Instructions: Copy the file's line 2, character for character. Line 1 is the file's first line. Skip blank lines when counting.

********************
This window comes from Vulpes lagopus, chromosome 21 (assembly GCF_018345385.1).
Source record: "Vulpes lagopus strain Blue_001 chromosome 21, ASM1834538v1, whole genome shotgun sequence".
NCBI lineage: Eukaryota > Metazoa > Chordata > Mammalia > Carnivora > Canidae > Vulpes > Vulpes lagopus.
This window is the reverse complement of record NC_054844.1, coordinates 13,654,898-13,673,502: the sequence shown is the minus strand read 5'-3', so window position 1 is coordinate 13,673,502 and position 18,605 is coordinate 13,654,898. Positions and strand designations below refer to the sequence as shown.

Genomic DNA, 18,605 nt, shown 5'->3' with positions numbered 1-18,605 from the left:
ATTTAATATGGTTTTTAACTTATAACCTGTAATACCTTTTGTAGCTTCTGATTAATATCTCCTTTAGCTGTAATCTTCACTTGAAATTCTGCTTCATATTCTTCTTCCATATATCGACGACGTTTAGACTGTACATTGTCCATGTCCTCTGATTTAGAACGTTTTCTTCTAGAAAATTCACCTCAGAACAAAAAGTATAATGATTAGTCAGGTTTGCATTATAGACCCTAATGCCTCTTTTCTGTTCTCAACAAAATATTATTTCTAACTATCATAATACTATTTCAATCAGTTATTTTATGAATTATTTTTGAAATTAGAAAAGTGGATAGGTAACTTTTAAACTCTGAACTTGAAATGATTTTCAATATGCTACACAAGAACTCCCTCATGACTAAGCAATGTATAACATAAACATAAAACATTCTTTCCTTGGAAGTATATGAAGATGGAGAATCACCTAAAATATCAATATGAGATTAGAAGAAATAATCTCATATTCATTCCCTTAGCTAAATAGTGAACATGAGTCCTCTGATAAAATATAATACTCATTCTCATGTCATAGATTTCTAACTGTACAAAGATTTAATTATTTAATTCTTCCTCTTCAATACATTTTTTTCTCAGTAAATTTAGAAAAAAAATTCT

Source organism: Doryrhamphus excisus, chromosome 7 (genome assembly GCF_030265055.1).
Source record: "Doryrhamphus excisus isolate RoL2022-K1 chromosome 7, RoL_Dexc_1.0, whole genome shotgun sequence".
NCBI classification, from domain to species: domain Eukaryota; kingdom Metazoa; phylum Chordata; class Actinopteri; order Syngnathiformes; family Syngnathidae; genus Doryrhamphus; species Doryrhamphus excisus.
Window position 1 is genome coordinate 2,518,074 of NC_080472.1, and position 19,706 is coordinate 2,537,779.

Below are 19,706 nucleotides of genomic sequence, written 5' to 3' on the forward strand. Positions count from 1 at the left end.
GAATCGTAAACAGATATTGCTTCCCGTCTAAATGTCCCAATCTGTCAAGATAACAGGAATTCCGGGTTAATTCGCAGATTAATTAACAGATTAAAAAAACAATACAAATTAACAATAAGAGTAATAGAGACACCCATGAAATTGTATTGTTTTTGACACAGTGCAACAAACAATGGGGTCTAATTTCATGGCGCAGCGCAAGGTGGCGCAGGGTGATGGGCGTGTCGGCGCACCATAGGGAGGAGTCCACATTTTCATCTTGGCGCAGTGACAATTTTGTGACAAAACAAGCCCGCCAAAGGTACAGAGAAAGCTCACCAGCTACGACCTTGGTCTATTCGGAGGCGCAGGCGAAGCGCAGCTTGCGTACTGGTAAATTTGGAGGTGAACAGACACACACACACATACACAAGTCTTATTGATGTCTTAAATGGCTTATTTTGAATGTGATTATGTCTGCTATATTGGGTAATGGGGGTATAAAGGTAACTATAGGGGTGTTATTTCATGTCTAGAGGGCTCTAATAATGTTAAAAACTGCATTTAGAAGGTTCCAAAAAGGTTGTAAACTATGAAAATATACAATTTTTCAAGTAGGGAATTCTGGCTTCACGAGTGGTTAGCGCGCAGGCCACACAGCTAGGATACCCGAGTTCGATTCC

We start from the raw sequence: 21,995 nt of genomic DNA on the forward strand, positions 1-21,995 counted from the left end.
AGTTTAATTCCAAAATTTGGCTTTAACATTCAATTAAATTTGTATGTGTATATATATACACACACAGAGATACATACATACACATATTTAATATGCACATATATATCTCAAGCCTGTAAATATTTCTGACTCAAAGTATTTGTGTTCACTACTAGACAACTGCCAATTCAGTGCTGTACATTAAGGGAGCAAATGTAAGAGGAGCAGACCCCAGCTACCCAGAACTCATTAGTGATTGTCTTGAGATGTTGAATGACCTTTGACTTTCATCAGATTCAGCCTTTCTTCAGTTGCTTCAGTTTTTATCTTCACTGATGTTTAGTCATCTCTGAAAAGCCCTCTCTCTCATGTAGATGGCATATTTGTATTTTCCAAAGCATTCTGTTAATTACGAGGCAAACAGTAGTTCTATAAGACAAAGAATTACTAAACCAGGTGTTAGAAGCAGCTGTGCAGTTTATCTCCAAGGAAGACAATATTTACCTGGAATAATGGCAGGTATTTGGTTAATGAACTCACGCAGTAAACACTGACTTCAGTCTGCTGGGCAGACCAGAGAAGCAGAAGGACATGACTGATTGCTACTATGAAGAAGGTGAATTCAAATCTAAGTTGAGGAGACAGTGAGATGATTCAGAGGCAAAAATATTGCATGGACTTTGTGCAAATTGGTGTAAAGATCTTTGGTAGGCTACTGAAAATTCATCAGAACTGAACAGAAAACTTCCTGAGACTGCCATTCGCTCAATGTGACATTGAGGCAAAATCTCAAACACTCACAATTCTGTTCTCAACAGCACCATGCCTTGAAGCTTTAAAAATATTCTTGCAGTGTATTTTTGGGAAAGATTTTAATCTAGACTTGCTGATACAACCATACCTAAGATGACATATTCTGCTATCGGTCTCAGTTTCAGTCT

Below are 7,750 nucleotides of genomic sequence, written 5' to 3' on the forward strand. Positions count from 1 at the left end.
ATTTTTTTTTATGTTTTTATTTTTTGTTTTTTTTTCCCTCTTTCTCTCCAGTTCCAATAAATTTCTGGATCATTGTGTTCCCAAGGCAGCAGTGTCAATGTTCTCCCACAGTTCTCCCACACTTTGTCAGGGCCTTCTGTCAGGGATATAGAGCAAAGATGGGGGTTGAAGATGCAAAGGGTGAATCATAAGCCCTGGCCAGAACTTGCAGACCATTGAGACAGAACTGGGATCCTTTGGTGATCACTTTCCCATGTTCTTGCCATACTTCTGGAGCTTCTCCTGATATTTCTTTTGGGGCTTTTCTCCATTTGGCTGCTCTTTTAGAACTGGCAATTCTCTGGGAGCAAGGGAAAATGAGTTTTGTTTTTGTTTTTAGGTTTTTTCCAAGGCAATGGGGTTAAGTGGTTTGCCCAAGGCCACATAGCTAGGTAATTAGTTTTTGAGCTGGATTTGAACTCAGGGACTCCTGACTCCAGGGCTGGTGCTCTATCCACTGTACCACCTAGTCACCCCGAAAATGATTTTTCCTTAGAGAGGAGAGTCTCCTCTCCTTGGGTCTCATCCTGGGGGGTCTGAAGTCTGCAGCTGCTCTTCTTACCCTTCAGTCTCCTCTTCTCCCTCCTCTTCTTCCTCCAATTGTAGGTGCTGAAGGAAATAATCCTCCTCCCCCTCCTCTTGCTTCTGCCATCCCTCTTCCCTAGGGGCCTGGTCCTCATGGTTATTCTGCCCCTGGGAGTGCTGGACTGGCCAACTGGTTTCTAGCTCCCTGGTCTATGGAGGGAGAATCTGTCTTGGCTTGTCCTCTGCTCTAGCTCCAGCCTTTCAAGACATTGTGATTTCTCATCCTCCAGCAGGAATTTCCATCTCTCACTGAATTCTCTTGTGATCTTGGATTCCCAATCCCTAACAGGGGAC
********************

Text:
Source record: "Vulpes lagopus strain Blue_001 chromosome 21, ASM1834538v1, whole genome shotgun sequence".